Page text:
Experience (abbreviated to EXP or XP) is the simplest and most common way of keeping score in Angband and most variants, and typically determines the player's character level. Experience can be gained in many ways, although encounters with monsters almost invariably account for the vast majority of it; additional sources depend on the variant.
Importance of experience
Experience is important because it determines the character level, which in turn greatly affects the player character's hit points, mana pool, primary skills, access to spells and special powers, spell fail rates, and the power of many spell effects and saving rolls. Characters may also gain additional bonuses upon reaching a certain level.
In a few variants, experience does not determine character level, but can instead be invested to gain new skills or abilities. This approach was pioneered by Sangband; it is also used in Sil and Sil-Q, which have no character level.
In variants where character level depends on experience, each character has an individual experience factor, which multiplies the experience needed to reach a given level. The experience factor depends on the character's race and class; variant-specific attributes like personality and dragon realm may also affect it. Experience factors are usually displayed as a percentage; for example, 120% for a multiplier of 1.2. The table below holds for a wide range of variants, including FrogComposband, ToME and all versions of Vanilla Angband.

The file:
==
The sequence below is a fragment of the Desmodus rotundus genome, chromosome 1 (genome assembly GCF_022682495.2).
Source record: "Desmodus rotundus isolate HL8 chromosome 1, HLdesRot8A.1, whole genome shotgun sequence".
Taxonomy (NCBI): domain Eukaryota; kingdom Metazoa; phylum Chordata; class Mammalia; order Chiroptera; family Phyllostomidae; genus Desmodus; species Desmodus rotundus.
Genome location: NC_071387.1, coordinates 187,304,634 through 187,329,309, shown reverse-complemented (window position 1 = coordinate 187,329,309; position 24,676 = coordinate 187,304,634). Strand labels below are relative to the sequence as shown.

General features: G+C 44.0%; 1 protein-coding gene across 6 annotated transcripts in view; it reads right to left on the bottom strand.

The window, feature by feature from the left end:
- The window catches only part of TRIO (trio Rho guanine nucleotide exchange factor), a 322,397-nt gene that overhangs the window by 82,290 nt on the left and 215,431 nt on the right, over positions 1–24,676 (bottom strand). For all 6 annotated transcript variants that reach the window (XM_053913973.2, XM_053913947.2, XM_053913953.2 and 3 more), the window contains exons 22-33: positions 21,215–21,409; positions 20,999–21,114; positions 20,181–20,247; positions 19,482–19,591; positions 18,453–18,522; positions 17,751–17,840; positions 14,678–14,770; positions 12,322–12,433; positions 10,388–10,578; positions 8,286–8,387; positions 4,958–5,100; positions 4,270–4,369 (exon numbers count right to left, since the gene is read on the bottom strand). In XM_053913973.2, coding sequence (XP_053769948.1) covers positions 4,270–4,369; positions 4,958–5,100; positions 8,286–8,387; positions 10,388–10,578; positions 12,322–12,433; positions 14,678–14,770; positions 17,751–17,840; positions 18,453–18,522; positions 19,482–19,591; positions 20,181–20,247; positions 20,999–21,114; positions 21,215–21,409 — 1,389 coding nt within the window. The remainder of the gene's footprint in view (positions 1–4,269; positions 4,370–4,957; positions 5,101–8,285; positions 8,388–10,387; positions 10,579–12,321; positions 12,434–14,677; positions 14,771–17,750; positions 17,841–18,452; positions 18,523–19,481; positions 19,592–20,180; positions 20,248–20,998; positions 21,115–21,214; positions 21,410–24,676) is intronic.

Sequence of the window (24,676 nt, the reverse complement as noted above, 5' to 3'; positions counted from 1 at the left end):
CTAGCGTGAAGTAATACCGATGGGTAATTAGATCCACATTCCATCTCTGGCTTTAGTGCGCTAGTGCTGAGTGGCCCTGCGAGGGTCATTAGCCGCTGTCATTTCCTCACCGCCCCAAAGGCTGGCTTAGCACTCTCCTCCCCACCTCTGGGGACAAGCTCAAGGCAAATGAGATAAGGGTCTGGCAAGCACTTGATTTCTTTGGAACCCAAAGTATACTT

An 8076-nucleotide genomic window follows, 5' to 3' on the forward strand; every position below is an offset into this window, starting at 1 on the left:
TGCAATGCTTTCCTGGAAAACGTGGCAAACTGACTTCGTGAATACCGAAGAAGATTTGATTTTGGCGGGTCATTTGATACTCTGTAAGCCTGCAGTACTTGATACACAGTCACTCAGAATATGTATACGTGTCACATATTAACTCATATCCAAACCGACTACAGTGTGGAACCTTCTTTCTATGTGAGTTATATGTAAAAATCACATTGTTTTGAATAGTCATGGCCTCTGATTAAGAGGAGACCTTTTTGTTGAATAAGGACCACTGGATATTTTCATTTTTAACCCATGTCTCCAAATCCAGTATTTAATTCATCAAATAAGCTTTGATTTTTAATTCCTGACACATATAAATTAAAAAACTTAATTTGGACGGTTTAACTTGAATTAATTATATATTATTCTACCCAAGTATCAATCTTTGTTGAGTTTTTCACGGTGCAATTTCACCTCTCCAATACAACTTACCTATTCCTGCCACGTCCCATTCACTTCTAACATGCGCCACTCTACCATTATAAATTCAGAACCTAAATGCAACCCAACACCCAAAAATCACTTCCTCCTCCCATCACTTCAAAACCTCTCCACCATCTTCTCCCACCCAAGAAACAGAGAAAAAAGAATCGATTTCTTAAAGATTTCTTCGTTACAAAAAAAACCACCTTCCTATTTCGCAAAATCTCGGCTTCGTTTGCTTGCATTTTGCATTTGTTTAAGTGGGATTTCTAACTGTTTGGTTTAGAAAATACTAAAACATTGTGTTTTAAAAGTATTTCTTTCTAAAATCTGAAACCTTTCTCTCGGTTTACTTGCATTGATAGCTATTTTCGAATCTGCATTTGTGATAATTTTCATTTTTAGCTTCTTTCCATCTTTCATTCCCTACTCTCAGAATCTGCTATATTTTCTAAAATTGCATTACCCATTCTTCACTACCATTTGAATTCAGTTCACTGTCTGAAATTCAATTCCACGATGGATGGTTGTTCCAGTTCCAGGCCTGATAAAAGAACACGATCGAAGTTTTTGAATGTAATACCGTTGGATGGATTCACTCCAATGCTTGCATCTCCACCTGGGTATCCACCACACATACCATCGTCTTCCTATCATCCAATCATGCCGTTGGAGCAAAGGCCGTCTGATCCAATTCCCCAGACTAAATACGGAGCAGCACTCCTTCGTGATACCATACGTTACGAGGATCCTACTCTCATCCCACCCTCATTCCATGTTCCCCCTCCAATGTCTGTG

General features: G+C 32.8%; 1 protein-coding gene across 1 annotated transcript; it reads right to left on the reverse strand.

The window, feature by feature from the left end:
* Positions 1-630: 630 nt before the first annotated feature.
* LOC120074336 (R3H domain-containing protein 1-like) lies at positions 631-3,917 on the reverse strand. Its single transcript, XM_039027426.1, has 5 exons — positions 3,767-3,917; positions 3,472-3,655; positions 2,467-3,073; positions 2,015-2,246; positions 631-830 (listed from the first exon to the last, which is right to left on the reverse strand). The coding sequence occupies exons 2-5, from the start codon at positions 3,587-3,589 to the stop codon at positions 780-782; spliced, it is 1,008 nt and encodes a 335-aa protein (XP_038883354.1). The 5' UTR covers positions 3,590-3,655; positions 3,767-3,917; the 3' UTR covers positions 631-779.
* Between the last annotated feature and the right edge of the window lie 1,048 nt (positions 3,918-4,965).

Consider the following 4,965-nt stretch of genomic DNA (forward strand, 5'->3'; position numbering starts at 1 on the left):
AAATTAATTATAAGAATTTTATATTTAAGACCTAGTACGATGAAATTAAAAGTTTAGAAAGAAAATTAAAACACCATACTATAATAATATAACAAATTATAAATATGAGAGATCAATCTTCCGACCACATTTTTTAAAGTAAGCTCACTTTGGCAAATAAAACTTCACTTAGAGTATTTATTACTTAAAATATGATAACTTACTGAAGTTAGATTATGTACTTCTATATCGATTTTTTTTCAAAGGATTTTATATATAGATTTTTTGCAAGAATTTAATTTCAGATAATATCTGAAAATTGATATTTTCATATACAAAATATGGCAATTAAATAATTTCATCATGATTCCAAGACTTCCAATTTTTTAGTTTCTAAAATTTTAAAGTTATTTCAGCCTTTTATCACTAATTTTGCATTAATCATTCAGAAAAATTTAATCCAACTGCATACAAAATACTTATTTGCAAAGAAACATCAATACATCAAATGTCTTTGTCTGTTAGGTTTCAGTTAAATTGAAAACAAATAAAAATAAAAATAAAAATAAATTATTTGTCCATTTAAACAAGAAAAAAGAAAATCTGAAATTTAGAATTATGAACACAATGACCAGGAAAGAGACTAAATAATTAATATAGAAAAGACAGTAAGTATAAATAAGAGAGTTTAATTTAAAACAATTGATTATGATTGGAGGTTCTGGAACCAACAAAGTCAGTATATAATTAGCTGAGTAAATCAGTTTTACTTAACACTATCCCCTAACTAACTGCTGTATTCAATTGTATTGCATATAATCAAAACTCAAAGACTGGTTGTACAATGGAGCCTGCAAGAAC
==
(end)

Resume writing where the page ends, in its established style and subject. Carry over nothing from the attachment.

Fighting monsters is by far the most common way to gain experience. Traditionally, experience is only rewarded for a kill; but Hengband and variants derived from it give partial credit for damaging a monster without killing it. The experience that can be gained from any single monster in these variants is still limited; if the fight continues too long without the monster being killed, it eventually stops giving XP.
In Vanilla Angband, the experience gained from a kill is calculated simply by taking the XP value of the monster race, multiplying it by the native level of the monster, and dividing it by the player's character level at the time of the kill; this means that the lower the player's level, the more experience a given monster is worth. PosChengband and FrogComposband use the same core principle, but apply several modifiers to the end result: high intelligence helps the player learn faster and so gain more XP; monsters unusually fast or tough for their race give more XP; to discourage farming, monsters give less XP if too many others of the same race have been killed, and also if too many monsters with the same parent have been killed. FrogComposband also gives less XP for player summons if too many have been killed. Coffee-break mode greatly accelerates XP gain from monster kills, but further increases the farming penalties.